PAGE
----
Broken Places followed in 2015, with more amazing reviews, awards, and top rankings. I’m writing the final Broken book now, Broken People, for a Winter release from Booktrope. Apparently, Shame still has more to say.

I’m still just as busy as ever with writing, business, publishing, my advocacy work for other survivors, and most importantly, being a mom. Beyond surviving, I’m now thriving, though with occasional triggers, I stumble my way back.

My kids vaguely know something bad happened when I was younger – my son will be 11 in September. He’s very protective of his mama, and I love that about him. I’m raising him to be respectful of all women, including his almost-17-year-old sister with whom he bickers constantly over the Xbox and Squeakers, our girl cat. He has a lot of females in the house to learn from!

The lessons are there, though, and that’s what matters; I tell them both often, “you get what you give, and you give what you get.” Give mad, get mad; give compassion, get compassion. Him: Give money, get money? Me: Welcome to Capitalism (and book marketing).

I survived, and now I thrive, because I give what I get.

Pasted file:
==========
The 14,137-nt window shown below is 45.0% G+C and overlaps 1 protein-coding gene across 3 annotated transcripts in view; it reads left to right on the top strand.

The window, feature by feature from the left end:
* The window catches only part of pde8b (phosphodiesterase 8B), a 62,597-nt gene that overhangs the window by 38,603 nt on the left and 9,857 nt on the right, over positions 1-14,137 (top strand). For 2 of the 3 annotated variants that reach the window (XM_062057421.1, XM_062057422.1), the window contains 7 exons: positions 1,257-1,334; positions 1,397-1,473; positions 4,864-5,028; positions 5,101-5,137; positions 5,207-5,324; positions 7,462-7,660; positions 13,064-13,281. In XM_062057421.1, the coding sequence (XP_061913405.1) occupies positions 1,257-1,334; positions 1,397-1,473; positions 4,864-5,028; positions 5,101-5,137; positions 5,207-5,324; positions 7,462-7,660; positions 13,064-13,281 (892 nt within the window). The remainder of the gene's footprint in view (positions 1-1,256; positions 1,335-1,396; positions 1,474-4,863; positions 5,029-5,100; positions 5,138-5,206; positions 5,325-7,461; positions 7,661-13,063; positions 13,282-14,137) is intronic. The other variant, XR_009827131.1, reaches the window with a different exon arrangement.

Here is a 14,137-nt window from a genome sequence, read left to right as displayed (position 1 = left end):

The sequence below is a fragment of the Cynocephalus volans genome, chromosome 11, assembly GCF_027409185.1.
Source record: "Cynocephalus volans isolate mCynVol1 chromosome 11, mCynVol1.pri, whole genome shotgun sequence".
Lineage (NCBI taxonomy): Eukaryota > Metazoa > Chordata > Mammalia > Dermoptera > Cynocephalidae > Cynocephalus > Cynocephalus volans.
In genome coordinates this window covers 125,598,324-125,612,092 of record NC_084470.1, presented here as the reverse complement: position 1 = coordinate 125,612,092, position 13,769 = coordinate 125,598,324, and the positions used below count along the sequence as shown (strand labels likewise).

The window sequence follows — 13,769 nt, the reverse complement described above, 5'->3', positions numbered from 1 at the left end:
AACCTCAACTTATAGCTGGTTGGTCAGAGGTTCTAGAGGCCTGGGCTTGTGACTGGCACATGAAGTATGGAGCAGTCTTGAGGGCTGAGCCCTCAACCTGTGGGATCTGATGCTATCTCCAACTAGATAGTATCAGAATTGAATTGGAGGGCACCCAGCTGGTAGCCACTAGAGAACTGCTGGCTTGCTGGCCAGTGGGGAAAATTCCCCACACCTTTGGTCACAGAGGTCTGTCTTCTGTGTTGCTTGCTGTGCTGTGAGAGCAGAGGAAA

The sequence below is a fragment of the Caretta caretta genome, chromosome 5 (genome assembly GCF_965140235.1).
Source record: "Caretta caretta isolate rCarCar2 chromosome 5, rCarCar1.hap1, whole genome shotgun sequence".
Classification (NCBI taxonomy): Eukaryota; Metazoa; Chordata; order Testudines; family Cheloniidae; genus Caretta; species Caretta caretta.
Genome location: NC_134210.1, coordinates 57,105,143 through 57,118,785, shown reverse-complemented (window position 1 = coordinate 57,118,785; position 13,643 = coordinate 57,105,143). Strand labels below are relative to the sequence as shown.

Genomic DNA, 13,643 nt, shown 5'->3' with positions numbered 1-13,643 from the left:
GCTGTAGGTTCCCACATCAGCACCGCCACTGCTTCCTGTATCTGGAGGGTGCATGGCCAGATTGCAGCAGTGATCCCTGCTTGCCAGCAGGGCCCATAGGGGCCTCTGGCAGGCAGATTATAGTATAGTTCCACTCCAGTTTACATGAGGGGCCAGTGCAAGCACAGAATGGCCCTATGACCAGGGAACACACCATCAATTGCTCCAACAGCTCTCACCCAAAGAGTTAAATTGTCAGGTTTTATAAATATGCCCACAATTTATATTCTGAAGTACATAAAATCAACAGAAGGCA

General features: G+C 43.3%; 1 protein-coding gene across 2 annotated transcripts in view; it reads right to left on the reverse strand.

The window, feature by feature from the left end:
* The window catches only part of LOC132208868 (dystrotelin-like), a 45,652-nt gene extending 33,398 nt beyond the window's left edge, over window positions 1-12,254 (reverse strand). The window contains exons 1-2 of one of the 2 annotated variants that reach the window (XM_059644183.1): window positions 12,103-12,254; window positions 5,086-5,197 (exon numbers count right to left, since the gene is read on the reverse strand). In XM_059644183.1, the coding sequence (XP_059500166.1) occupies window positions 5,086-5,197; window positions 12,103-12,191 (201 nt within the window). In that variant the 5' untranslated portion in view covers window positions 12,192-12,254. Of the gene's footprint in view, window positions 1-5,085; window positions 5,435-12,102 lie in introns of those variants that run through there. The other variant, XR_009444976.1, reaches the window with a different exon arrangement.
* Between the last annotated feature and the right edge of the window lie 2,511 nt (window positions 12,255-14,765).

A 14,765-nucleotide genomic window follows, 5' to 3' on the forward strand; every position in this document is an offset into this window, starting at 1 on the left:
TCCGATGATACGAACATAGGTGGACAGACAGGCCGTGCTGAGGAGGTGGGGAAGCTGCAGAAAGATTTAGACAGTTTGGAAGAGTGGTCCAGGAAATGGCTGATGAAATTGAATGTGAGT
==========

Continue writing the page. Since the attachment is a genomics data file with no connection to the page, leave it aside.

**********************************************

Rachel-Thompson1Rachel Thompson is the author of newly released Broken Places (one of IndieReader’s “Best of 2015” top books and 2015 Honorable Mention Winner in the San Francisco Book Festival), and the multi award-winning Broken Pieces, as well as two additional humor books, A Walk In The Snark and Mancode: Exposed. Rachel is published and represented by Booktrope.

She owns BadRedhead Media, creating effective social media and book marketing campaigns for authors. Her articles appear regularly in The Huffington Post, The San Francisco Book Review (BadRedhead Says…), 12Most.com, bitrebels.com, BookPromotion.com, and Self-Publishers Monthly.

Not just an advocate for sexual abuse survivors, Rachel is the creator and founder of the hashtag phenomenon #MondayBlogs and the live Twitter chat, #SexAbuseChat, co-hosted with certified therapist/survivor, Bobbi Parish. She is also the director of the Gravity Imprint for Booktrope, bringing stories of trauma and recovery (fiction and nonfiction) to life. Read more about the Gravity authors and their books here.